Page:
August 5, 2004 |
If you were a commentator and the topic was women's athletics, you couldn't go wrong on this day. First, Joan Benoit -- now Joan Benoit Samuelson -- thrilled those who had welcomed the inclusion of a women's marathon in the Olympics, despite critics who'd said women weren't physically strong enough. For Benoit, the New Englander recovering from recent knee surgery, this women's marathon was a breeze.
July 28, 2004 |
For more than two hours, she ran alone, the way she liked it, the way she did during her solitary training runs at home in Freeport, Maine. The Marina Freeway became her personal diamond lane for a lonely three miles, the pack far behind her and no spectators permitted along that stretch of the course. The giant mural bearing her likeness joined her for a few moments, placed there by her shoe-company sponsor, providing silent inspiration.
September 7, 1988 |
Joan Benoit's first passage through the Los Angeles Coliseum tunnel did not come on the morning she carried the United States to triumph in the first-ever women's Olympic marathon. It actually came one week earlier--a journey less rigorous than the 26.2-mile footrace known as a marathon--but one that, in her mind, foreshadowed the victory to follow.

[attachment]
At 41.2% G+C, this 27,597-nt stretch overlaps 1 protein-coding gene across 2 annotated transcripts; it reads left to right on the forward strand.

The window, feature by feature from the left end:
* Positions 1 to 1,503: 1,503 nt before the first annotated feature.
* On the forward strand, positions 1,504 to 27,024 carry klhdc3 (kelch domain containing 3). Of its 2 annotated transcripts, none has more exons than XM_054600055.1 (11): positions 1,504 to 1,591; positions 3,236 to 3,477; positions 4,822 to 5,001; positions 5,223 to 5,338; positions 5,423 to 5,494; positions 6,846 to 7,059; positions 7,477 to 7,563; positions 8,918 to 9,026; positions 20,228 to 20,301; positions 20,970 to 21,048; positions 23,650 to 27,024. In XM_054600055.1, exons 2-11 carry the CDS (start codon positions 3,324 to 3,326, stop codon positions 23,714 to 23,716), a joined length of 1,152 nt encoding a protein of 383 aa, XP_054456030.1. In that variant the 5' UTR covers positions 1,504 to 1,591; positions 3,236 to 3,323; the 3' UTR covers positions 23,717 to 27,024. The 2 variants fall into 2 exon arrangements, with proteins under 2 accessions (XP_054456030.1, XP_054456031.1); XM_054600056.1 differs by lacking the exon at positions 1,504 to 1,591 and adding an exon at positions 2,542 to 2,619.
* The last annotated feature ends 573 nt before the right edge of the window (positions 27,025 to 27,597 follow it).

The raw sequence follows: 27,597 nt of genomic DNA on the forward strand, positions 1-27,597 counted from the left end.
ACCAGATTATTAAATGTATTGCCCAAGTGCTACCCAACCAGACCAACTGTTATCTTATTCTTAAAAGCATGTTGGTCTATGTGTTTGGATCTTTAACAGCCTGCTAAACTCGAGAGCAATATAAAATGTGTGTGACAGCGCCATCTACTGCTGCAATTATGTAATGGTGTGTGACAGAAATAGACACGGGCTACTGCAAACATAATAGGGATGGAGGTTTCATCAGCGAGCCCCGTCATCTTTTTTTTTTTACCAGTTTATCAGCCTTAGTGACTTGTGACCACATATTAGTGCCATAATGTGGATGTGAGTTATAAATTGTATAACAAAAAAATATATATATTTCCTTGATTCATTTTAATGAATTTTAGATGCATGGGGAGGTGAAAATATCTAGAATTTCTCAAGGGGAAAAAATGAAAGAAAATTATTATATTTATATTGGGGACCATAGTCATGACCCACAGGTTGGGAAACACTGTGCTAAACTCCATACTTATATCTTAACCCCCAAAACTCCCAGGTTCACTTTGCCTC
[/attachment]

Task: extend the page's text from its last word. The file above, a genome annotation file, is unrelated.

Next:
April 10, 1988 |
When Joan Benoit won the women's Olympic marathon trial in 1984, only 17 days after undergoing arthroscopic knee surgery--and later went on to take the gold in Los Angeles in the inaugural Olympic women's marathon--it was labeled a miracle. This year, with the women's Olympic marathon trial in Pittsburgh just four weeks away, Benoit--now Joan Samuelson--says she apparently may have run out of miracles.
October 20, 1985 |
The wind whips off Lake Michigan, roars down the streets lined with skyscrapers and uncollected rubbish, and knifes its way to the bone of chilly Chicagoans. It is raining and unexpectedly cold on the eve of America's Marathon. The weather, to a certain extent, mirrors the feelings between two of the favorites in the women's race: Cold.